Image: Unknown. Wedding party of Mr & Mrs Colin Farquharson, 1939, Auckland Libraries Heritage Collections, T1539. 

Image: Unknown. Wedding of Cyril Nola and Phyllis Sunde, 1934, Auckland Libraries Heritage Collections, DGHS-PA-1-4-012.

The turbulent circumstances of war time in the 1940s would certainly have impacted the way people were getting married and planning weddings. From the images in our collection, we can see a range of trends in both wedding and floral fashion. Brides seemed to prefer full length gowns, longer sleeves, and simple satin materials. Veils were no longer the Juliet cap-style and were now worn on the crown of the head in varying lengths. It is more difficult to find trends in flower fashions. One bride pictured holds a full, lush bouquet reminiscent of the 1920s; while another holds a small posy. One feature that has remained popular is the use of satin ribbons added to the bouquet.

Image: Unknown. Don and Mary Stott of Birkenhead outside the church on their wedding day, 1944, Auckland Libraries Heritage Collection, T7565. 

Image: Clifton Firth, Full length portrait of Mrs Sharpe as a bride, 8 Jan 1946, Auckland Libraries Heritage Collections, 34-S441. 

Image: Clifton Firth. Full length portrait of Miss Joan Patterson as a bride, now Mrs Brooks, 9 Nov 1945, Auckland Libraries Heritage Collections, 34-P246A. 

The mid-twentieth century saw a rise in popularity of the tea-length dress, the nylon petticoat and smaller wedding bouquets. While some bouquets were still fairly elaborate, they were more structured and linear. Popular flowers included chrysanthemums, roses, lilies, gladioli and carnations. Lush, flowing greenery had been replaced with minimal greenery and bouquets were quite flower dense.  They were sometimes embellished with a satin and lace horseshoe which was thought to bring good luck.

Image: Unknown. Wedding of Boze Vela and Nellie Letica, 12-06-1958, Auckland Libraries Heritage Collections, DGHS-PA-1-2-043. 

Image: Clifton Firth. Full length wedding portrait of bride and groom at the Seint-Mack wedding, 29-02-1956, Auckland Libraries Heritage Collections, 34-S662.  

Image: Clifton Firth. Full length portrait of Tercel Mallinson wedding couple (?) at Auckland Domain wintergardens, October 1957, Auckland Libraries Heritage Collections, 34-T323.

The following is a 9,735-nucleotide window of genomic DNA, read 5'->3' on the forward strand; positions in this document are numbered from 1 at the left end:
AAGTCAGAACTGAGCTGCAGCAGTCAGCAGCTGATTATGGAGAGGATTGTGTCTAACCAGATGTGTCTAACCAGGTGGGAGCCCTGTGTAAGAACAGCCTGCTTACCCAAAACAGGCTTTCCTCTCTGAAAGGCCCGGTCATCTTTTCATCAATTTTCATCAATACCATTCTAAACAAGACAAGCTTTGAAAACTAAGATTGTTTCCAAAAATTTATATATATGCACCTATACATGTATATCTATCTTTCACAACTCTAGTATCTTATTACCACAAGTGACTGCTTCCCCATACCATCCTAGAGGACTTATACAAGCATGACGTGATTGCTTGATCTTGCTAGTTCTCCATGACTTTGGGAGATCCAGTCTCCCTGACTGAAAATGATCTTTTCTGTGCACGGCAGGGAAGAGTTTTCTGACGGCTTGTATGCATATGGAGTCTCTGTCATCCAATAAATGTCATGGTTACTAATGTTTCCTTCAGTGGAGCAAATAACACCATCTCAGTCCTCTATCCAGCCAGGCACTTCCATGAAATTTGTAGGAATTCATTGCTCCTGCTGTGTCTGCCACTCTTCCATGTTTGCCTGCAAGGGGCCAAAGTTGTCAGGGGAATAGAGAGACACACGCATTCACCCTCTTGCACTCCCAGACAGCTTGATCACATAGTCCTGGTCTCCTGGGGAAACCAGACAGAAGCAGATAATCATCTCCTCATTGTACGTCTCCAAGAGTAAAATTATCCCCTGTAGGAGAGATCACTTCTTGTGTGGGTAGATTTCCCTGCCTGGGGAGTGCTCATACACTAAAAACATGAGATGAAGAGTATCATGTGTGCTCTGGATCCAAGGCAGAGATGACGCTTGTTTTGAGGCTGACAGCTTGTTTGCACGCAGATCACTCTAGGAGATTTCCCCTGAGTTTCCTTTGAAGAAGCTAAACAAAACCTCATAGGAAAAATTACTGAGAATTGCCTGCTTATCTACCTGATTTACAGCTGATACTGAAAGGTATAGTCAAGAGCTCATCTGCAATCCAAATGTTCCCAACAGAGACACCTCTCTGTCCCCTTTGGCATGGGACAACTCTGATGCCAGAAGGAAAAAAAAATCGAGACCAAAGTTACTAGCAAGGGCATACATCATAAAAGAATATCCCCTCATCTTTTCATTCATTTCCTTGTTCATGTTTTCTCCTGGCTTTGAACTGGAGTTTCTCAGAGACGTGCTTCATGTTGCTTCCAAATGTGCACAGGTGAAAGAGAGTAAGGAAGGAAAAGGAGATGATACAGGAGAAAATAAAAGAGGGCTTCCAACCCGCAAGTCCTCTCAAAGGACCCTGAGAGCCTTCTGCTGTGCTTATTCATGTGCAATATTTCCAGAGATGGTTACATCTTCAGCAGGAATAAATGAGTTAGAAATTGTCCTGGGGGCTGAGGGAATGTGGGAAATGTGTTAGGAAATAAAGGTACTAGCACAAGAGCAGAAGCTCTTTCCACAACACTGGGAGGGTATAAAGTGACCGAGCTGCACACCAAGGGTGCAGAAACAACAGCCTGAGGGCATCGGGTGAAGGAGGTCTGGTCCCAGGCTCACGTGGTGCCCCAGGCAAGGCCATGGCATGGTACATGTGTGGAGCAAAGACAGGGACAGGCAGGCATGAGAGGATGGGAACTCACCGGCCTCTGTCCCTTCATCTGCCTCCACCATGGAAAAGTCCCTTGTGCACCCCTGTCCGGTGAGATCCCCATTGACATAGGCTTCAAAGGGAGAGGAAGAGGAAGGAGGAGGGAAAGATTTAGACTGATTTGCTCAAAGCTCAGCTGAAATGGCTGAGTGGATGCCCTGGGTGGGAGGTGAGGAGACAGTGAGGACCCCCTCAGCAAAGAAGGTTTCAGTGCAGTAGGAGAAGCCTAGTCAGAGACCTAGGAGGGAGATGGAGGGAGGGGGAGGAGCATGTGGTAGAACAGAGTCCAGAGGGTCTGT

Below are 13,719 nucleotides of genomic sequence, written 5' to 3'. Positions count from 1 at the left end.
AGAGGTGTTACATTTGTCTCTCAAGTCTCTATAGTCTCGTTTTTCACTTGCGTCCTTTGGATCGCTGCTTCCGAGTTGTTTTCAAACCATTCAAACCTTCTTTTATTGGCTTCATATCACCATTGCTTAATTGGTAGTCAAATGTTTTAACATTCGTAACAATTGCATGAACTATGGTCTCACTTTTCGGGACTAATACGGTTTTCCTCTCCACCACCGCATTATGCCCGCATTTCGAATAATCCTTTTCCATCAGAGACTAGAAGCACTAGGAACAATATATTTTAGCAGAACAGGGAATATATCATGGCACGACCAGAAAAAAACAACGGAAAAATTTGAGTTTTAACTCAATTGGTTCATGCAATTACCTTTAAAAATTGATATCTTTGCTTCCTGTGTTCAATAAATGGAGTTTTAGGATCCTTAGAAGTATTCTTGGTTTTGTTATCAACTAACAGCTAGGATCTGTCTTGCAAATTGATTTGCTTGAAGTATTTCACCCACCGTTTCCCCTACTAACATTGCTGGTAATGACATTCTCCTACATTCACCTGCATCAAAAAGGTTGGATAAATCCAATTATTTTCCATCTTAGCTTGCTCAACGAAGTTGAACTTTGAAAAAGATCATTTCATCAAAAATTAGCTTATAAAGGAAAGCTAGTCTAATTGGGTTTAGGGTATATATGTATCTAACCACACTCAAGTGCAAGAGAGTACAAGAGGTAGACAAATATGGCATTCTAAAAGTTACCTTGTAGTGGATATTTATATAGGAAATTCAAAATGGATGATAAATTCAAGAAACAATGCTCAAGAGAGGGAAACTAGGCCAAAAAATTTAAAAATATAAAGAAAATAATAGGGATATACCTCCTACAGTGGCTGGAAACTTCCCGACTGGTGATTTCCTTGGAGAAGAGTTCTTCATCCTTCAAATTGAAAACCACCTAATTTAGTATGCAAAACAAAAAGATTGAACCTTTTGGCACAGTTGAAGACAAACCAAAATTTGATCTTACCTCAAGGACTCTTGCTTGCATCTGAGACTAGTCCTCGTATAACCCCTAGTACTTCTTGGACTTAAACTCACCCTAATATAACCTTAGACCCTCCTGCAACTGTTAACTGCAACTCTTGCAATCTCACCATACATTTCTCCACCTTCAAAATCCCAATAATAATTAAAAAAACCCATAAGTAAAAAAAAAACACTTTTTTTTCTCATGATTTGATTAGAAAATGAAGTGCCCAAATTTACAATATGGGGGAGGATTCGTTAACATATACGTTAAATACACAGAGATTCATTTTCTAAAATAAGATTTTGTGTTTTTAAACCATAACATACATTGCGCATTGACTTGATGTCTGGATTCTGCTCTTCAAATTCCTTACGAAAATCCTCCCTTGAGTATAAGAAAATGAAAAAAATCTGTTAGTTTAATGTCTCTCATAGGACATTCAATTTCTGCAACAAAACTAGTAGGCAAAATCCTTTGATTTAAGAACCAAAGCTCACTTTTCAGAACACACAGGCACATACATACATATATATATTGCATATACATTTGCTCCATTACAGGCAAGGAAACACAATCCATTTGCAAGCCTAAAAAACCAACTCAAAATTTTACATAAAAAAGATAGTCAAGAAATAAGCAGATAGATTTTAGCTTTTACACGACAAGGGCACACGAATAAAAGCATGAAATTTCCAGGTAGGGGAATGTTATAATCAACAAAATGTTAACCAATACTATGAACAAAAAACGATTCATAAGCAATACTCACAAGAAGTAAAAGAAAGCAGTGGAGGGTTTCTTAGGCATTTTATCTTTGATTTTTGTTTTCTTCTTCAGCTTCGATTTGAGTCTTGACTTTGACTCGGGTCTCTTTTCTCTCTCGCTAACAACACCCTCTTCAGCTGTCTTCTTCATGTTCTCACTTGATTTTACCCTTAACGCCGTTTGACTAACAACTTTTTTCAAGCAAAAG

By the 1960s, large bouquets had seemingly all but disappeared. Brides seemed to favour small, dense bouquets with minimal greenery and one or two flower types. Traditional flowers such as Maiden Hair ferns, carnations and lily of the valley were still favoured, but they were more subtle and toned down. The bouquets also had structured ribbon and lace flourishes too. We also see artificial flowers appear, perhaps as a cost effective and long-lasting alternative to fresh flowers.

Image: Rykenberg Photography. Wedding of Gordon Joseph Balle and Lani Mary Matthes, 09-09-1961, Auckland Libraries Heritage Collections, 1269-L576-4. 

Image: Murray Freer. 'Local wedding', Otahuhu, 1964, Auckland Libraries Heritage Collections, Footprints 06627. 

Image: Belwood Studios. 'Married in Otahuhu', 1963, Auckland Libraries Heritage Collections, Footprints 06492. 

Bridal and floral fashions have certainly changed over the years. These images are just a selection of the thousands of wedding related images in our Heritage Collections. They speak to changing dress fashions, social trends, available materials and resources, economic influences and attitudes towards weddings. Wedding flowers are such a personal element of an already significant day, so it brings great joy to take a closer look at the infinite ways they can be presented.

About the author


Samantha Waru is the part of the Auckland Council Graduate Programme. Her role is with the Heritage, Research and Central team of Auckland Libraries and is based at Auckland Central Library. She is spending two years rotating around the various teams experiencing all that heritage and research has to offer within Auckland Libraries. She is also a trained florist and has a passion for wedding flowers which inspired this blog post.